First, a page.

Riches aplenty for sax quartet — with one exception

Works reviewed: 
Saxophone Quartet (1985), Carlo Pinto
Housing Project (1985), William Ortiz
Buffalo News
Buffalo, NY
Dec 7 1992
By: 
Kenneth Young

This concert in the Nichols School Boocock Library found the Amherst Saxophone Quartet in a particularly mellow mood, though Stephen Rosenthal's usual tongue-in-cheek commentary was tinged with a bit of wry gallows humor as to the financial state of the arts in general and the ASQ in particular.

Rosenthal even threatened to go the way of Madonna and publish a book of intimate photos wrapped in mylar with the title — you guessed it — "Sax."

Artistically, there were riches aplenty, with the quartet's trademark liquid blend and easy virtuosity everywhere evident. With one exception, the program leaned toward the lighter mode, from the opening French delight of Pieme's "Introduction and Variations Sur Une Ronde Populaire" to the closing group of jazz and ragtime transcriptions. That one exception was the late Carlo Pinto's "Saxophone Quartet," composed for the ASQ in 1985.

Rosenthal stated that the group considers the work a masterpiece and Herman Trotter, music critic of The Buffalo News, admires its "strong' sense of integrity."

Perhaps it was the contrast with the lighter music, but I found the piece entirely unattractive, even granted its stark, intense and probing quality. The three movements fairly bristle with musical information and sophisticated compositional technique, but there is a sense of conscious effort throughout that leaves the impression of dutiful craft rather than inspired imagination - an admittedly subjective reaction which nevertheless trumps any "masterpiece" notions for this listener.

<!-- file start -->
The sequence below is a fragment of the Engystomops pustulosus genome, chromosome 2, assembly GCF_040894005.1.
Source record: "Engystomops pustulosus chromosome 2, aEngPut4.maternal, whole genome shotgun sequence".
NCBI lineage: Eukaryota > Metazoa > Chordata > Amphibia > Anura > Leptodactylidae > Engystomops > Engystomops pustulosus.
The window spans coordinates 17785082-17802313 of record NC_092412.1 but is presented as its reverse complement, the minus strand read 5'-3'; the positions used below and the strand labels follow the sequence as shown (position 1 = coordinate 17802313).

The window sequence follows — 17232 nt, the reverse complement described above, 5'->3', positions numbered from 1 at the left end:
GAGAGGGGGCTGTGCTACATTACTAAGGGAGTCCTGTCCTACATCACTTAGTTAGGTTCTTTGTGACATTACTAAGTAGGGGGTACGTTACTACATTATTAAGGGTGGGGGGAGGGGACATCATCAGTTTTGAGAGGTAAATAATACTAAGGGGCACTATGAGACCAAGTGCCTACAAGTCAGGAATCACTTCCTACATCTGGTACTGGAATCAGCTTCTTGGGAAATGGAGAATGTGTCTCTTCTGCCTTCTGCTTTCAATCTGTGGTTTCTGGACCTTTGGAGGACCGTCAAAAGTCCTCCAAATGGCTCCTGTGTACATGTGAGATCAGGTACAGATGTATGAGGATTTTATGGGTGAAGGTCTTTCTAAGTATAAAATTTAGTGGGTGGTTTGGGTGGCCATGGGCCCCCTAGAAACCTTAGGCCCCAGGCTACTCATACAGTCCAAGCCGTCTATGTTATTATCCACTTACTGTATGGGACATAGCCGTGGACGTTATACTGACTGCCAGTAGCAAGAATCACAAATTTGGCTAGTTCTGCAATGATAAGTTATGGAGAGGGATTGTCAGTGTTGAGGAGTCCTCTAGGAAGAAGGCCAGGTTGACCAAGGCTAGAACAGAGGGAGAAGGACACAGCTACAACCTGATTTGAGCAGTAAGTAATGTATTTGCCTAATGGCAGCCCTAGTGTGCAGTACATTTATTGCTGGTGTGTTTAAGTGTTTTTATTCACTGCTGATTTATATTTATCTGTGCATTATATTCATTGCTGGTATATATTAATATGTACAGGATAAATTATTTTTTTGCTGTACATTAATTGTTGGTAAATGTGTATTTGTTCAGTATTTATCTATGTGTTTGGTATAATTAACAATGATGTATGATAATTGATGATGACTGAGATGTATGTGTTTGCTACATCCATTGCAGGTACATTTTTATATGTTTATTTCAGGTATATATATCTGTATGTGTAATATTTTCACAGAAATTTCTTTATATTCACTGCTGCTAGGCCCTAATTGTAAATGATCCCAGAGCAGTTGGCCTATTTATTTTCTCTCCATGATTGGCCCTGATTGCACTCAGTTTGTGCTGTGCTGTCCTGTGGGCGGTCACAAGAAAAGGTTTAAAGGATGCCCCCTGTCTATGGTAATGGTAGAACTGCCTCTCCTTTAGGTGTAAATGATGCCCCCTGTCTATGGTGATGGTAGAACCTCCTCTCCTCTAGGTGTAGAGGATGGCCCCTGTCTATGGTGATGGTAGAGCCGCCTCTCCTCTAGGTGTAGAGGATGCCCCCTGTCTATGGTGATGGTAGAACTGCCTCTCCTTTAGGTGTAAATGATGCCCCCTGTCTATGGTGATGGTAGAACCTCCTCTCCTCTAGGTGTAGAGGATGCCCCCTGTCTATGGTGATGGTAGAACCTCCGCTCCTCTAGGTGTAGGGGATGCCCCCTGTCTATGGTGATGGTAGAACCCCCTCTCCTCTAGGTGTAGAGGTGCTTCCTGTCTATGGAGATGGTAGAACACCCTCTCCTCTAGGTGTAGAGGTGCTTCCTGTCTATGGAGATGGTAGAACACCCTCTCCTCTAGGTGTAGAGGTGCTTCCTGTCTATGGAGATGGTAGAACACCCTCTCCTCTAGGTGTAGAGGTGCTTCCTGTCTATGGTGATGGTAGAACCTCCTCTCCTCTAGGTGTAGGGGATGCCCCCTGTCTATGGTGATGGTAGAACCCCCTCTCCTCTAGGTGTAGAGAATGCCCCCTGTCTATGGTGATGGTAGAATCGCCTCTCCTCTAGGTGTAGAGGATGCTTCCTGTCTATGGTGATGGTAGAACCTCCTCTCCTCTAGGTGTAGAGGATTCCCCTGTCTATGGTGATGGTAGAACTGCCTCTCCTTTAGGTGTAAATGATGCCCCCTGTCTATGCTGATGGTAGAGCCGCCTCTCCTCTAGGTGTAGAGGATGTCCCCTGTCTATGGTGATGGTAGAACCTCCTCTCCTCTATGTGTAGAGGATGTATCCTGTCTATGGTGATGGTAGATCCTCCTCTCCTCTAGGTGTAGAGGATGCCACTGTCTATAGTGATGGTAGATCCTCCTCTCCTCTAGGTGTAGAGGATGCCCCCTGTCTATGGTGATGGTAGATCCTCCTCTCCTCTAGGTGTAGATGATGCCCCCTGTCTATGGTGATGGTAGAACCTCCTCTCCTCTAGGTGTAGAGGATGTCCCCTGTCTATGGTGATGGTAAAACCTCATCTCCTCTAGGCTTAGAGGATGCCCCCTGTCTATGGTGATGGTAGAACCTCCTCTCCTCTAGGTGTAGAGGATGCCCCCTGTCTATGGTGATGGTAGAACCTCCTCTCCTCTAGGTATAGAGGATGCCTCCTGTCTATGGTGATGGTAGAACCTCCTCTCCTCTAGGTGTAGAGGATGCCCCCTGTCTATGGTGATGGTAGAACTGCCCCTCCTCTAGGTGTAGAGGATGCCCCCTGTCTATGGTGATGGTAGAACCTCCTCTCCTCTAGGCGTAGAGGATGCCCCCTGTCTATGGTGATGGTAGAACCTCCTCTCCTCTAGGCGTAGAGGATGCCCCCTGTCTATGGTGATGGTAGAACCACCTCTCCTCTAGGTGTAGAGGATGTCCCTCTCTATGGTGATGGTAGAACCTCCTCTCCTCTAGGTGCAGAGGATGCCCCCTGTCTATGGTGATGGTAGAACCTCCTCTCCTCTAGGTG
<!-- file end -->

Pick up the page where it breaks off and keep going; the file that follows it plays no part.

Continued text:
The piece was beautifully played by the ensemble. The other contemporary work composed for the quartet was William Ortiz's "Housing Project" (1985), a bit of musical autobiography from the composer's upbringing in the New York City Projects, It was apparently a happy childhood — no screaming graffiti, despair of poverty or sudden violence. Rather, a dreamy pastiche spiked with the occasional sound of traffic noise, then lapsing into a Latino folk tune, altogether pleasant.

The opening Pierne variations were brilliantly played, the affable diatonic tune getting some wild chromatic treatment with the theme slyly peeking through cascades of passagework. In Debussy's "Golliwog's Cakewalk," the quartet caught the rinky-tink quality of the piece, with rubato sounding like a clown playing kick-the-can.

A transcription of Bach's "Air on the G-string" was pretty enough, but the jazz numbers were much more comfortable and idiomatic — Thelonius Monk's "Round Midnight" just dripping with style, Joplin's "Paragon Rag" equally smooth and slippery — and Jimmy Giuffre's "Four Brothers" tight and bright, a close-harmony jazz scherzo.

Riches aplenty for sax quartet — with one exception